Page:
Jason Getz-USA TODAY Sports
A questionable umpiring decision helped flip a game that the Marlins had a decent chance to win into a blowout of historic proportions.
Pablo López and the Miami Marlins started the bottom of the second inning by allowing a single to Dansby Swanson. Forty-three minutes and three outs later, their 2-0 lead turned into an 11-2 deficit.
López came into Wednesday’s game looking to improve from his last outing against Tampa Bay last Friday that saw him give up a season-high five runs in four innings. Unfortunately for the 24-year-old, he did not look sharp in his 1 1⁄3 IP during the Marlins’ 29-9 loss to the Atlanta Braves on Wednesday.
He began the second inning by allowing a single and two consecutive walks to load the bases for Ozzie Albies. Albies hit a ground ball to score Atlanta’s first run of the game.
Things would quickly unravel from there. López would get Ender Inciarte to fly out to center field for the second out, scoring the tying run on a sacrifice fly. Starling Marte made a throw from center field to third base to try to throw out Adam Duvall tagging up on that same play. The original call was safe at third, and was confirmed as such after the Marlins challenged the play.
“We thought he was—or—he was out at third,” Marlins manager Don Mattingly said. “That cost us like 10 runs right there missing that. After that, it got out of hand.”
Although the inning probably should have ended there, López wound up allowing five more runs before exiting the game. Jordan Yamamoto, who was brought back up to the MLB squad to mop up innings, came in relief. He allowed four runs, including two homers, before recording an out. In total, it took the Marlins 43 minutes and 61 pitches to get out of the second. Ten of their eleven runs were scored with two outs.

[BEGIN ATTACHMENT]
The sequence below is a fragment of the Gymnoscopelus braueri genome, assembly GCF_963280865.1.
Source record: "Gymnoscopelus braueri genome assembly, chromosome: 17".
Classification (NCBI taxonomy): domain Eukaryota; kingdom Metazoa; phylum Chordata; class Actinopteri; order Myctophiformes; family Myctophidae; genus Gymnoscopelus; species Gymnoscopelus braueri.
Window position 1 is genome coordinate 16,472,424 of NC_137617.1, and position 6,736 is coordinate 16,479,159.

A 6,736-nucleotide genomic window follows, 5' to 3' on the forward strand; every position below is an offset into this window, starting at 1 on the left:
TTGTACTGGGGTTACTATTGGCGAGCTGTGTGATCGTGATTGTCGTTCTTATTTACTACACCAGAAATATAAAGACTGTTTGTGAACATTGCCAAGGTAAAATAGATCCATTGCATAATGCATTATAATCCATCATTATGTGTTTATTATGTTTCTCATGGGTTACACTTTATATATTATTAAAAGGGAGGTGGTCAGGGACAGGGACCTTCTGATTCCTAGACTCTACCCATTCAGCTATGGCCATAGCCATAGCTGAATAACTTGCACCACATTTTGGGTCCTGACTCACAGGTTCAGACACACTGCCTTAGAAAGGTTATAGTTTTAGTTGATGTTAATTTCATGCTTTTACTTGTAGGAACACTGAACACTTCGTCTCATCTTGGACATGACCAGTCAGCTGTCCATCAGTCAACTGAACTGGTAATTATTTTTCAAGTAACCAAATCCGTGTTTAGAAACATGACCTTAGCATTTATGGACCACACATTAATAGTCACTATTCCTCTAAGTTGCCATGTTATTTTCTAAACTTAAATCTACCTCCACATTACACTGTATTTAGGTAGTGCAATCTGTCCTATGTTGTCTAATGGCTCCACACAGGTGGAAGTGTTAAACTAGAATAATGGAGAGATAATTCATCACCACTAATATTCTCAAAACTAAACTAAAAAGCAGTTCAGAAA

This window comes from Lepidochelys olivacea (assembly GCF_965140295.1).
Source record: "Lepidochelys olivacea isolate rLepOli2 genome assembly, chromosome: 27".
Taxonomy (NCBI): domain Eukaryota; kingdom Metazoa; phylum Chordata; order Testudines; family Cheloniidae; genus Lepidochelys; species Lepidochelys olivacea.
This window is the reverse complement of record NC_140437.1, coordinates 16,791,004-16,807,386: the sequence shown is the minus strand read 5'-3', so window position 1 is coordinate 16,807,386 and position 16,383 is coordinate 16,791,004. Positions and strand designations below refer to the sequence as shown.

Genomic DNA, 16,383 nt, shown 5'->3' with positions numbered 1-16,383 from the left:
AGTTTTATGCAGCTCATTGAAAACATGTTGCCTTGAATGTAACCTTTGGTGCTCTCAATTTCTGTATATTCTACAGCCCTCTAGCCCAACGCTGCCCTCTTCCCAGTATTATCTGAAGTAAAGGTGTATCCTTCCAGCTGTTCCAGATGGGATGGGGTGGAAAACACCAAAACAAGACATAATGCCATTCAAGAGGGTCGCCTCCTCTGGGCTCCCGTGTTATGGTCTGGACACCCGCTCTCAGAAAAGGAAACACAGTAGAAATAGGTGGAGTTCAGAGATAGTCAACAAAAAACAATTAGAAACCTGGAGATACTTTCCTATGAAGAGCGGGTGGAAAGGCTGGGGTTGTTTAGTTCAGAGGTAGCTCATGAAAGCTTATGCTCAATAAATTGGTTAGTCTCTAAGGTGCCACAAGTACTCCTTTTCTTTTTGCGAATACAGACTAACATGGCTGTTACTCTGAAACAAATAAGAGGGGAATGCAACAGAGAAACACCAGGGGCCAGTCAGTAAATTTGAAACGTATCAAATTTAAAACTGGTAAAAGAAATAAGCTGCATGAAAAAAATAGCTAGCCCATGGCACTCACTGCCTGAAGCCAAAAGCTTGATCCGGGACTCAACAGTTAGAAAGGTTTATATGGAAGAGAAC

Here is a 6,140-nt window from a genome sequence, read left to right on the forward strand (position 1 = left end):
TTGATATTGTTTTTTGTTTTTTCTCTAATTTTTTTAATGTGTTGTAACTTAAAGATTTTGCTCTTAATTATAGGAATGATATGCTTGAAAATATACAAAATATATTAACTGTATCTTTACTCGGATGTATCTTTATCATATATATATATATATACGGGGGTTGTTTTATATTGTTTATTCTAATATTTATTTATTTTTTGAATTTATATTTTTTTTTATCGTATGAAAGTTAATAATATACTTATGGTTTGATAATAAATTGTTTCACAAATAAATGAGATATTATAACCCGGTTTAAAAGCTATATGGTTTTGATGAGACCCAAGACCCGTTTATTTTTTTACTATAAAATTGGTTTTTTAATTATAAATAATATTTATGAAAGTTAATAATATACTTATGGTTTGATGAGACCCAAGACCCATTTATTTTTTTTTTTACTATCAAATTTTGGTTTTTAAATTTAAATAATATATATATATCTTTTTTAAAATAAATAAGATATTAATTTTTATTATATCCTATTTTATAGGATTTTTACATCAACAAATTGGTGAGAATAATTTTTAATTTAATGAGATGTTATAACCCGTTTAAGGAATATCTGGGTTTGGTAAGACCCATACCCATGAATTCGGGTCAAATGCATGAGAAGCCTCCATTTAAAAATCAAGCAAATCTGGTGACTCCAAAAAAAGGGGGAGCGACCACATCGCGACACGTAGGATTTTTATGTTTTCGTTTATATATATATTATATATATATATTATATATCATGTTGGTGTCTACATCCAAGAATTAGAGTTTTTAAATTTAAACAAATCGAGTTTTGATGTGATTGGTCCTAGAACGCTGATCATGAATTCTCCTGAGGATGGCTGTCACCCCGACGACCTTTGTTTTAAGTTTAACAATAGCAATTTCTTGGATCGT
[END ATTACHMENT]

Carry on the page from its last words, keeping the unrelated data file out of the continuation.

But the Marlins’ offense wasn’t done fighting. The Fish came back the next inning and cut the deficit to 11-5, thanks to a three-run home run by Lewis Brinson. Miami put up another three runs in the fourth inning, thanks in part to Jazz Chisholm’s first MLB home run. Jesus Aguilar, Brian Anderson and Jorge Alfaro all recorded RBIs as well.
“All night long, our offense just kept coming,” Mattingly said. “Lots of good at-bats. Jazz had a good night, (Brian Anderson) looks great. For a game like that, I know they get long and tough and get sloppy on the field sometimes because you’re on your legs so much, but at the plate I felt like our guys pretty much played until the last out.”
But Yamamoto wasn’t sharp enough to keep Miami in the game for long. He gave up 12 runs in 2 2⁄3 IP. His season continues to be disappointing after putting up promising numbers last year. His ERA ballooned from 11.42 to 18.26 after Wednesday’s game.
The 29 runs scored by Atlanta is just one fewer than the modern era major league record set by the Texas Rangers back in 2007. It’s the most runs the Marlins have ever given up, breaking the record of 25 against the Boston Red Sox in 2003. Atlanta hit seven total home runs, including three from Adam Duvall.
As disappointing of a loss as this was, the Marlins still walk away with a series win at Atlanta for the first time since 2016. They also remain at .500 with a 19-19 record. They still hold a wildcard spot, and are two games behind the Philadelphia Phillies for second place in the division.
They will face Philadelphia at home this weekend, where they will play seven games against them over the next five days. Thursday’s starting pitchers will be Sandy Alcantara and Jake Arrieta.